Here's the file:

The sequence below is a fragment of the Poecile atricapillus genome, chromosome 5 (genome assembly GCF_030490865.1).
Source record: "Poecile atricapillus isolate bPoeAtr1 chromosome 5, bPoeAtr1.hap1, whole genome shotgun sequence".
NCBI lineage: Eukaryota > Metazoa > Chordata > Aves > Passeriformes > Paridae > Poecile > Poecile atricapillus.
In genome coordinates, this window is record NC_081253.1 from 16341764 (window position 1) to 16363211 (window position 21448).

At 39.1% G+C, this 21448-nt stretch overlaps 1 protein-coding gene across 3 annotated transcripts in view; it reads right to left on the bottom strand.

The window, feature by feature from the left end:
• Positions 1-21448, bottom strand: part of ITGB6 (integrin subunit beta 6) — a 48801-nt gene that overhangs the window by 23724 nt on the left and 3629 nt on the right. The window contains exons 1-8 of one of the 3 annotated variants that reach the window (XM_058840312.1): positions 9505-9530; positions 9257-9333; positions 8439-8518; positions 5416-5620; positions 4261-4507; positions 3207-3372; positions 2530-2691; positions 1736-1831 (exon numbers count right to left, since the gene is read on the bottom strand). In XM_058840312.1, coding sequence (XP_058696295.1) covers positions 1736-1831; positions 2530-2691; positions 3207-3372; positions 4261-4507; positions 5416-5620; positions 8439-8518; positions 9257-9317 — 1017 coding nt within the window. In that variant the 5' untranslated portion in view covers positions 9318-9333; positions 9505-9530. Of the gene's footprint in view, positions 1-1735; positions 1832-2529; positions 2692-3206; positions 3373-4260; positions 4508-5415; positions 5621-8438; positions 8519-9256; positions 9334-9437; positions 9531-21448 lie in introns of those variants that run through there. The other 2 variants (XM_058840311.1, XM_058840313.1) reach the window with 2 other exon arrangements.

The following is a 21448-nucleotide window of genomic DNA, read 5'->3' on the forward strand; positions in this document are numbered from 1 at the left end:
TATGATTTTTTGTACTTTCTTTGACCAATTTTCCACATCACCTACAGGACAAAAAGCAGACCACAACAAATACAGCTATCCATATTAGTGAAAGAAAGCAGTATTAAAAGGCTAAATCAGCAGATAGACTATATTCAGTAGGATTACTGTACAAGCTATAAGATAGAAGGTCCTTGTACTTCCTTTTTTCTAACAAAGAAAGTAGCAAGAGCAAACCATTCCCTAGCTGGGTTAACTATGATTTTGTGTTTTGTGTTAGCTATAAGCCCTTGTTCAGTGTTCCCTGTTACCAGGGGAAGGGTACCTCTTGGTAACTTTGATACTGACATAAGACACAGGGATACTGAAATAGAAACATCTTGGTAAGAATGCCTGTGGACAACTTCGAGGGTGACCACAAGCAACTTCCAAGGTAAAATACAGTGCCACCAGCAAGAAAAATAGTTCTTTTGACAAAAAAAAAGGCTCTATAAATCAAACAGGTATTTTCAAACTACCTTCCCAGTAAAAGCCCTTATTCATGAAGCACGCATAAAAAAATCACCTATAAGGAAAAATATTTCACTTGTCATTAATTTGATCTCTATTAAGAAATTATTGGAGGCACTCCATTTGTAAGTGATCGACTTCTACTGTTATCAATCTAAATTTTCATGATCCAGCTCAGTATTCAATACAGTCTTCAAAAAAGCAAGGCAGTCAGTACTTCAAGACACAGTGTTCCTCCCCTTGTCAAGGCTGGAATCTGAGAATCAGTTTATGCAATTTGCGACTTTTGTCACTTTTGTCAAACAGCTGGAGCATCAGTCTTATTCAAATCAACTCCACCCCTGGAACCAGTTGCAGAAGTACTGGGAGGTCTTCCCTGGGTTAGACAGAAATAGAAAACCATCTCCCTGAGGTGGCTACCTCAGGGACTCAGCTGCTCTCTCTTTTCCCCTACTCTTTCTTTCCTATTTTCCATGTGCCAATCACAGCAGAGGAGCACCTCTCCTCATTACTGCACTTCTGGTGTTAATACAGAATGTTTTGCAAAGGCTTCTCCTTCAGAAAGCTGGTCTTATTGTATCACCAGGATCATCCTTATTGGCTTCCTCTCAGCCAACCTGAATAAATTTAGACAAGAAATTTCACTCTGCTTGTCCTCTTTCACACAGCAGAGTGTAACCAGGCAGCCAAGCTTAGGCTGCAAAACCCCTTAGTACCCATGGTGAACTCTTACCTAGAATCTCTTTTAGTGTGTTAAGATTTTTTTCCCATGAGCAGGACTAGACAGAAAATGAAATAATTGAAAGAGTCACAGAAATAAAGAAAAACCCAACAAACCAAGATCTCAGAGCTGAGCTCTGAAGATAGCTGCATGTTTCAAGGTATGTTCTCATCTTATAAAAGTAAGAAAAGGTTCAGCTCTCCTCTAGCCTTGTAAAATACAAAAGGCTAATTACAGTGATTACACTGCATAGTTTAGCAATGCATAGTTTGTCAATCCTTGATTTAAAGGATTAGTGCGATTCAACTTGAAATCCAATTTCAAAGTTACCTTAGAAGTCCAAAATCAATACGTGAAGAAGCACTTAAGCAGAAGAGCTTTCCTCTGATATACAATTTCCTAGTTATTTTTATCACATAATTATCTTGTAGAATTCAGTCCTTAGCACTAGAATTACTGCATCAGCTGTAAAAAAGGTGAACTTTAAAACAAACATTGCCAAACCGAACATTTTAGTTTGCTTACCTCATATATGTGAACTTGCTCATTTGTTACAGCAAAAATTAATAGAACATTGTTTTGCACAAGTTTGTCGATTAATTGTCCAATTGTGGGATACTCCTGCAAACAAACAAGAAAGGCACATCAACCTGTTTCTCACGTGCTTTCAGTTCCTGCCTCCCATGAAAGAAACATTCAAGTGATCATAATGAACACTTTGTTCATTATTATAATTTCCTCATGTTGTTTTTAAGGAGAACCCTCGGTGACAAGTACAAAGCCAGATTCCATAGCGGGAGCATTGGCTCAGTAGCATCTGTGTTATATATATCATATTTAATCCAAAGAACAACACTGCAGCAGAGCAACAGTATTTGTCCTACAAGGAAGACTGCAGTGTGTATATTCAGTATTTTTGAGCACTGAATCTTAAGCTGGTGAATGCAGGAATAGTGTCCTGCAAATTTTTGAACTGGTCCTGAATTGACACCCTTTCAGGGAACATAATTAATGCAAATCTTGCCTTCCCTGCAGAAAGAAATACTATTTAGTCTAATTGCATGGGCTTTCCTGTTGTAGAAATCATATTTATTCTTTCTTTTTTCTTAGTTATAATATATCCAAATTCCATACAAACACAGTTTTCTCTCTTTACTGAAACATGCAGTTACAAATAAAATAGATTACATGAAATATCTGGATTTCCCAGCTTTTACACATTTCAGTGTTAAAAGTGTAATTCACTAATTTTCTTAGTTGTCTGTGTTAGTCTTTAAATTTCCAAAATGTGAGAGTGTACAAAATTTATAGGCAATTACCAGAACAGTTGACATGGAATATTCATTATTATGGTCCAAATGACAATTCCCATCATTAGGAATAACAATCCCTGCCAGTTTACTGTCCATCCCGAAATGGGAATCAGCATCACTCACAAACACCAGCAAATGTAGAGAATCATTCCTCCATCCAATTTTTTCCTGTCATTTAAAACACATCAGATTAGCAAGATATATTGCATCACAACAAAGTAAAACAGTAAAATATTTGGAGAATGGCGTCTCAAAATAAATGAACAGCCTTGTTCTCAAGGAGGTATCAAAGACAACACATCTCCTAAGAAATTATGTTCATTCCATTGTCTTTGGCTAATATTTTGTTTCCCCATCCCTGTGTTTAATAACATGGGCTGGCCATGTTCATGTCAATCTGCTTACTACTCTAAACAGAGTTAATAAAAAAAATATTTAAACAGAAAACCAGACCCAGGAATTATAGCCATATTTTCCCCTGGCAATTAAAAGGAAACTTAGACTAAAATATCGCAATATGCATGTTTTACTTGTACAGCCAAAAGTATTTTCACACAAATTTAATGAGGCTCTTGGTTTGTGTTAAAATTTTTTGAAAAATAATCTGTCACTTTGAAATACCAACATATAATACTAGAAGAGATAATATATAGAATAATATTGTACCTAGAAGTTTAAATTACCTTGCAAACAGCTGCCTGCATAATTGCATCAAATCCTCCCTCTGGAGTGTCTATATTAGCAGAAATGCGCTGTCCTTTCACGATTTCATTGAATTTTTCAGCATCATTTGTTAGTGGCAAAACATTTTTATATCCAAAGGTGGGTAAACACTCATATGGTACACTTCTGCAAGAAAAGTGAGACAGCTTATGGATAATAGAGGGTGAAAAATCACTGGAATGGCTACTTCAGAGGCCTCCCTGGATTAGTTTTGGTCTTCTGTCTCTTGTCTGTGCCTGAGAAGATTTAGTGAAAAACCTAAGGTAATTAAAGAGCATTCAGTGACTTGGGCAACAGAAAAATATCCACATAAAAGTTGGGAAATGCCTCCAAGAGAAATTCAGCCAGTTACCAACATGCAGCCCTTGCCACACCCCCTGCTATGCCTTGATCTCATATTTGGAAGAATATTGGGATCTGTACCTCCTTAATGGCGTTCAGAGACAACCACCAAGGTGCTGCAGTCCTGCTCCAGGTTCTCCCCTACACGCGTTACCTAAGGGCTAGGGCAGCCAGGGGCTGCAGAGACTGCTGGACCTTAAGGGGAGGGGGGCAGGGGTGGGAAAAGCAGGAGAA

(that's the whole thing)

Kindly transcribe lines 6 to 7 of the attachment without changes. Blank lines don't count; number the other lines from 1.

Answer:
The window, feature by feature from the left end:
• Positions 1-21448, bottom strand: part of ITGB6 (integrin subunit beta 6) — a 48801-nt gene that overhangs the window by 23724 nt on the left and 3629 nt on the right. The window contains exons 1-8 of one of the 3 annotated variants that reach the window (XM_058840312.1): positions 9505-9530; positions 9257-9333; positions 8439-8518; positions 5416-5620; positions 4261-4507; positions 3207-3372; positions 2530-2691; positions 1736-1831 (exon numbers count right to left, since the gene is read on the bottom strand). In XM_058840312.1, coding sequence (XP_058696295.1) covers positions 1736-1831; positions 2530-2691; positions 3207-3372; positions 4261-4507; positions 5416-5620; positions 8439-8518; positions 9257-9317 — 1017 coding nt within the window. In that variant the 5' untranslated portion in view covers positions 9318-9333; positions 9505-9530. Of the gene's footprint in view, positions 1-1735; positions 1832-2529; positions 2692-3206; positions 3373-4260; positions 4508-5415; positions 5621-8438; positions 8519-9256; positions 9334-9437; positions 9531-21448 lie in introns of those variants that run through there. The other 2 variants (XM_058840311.1, XM_058840313.1) reach the window with 2 other exon arrangements.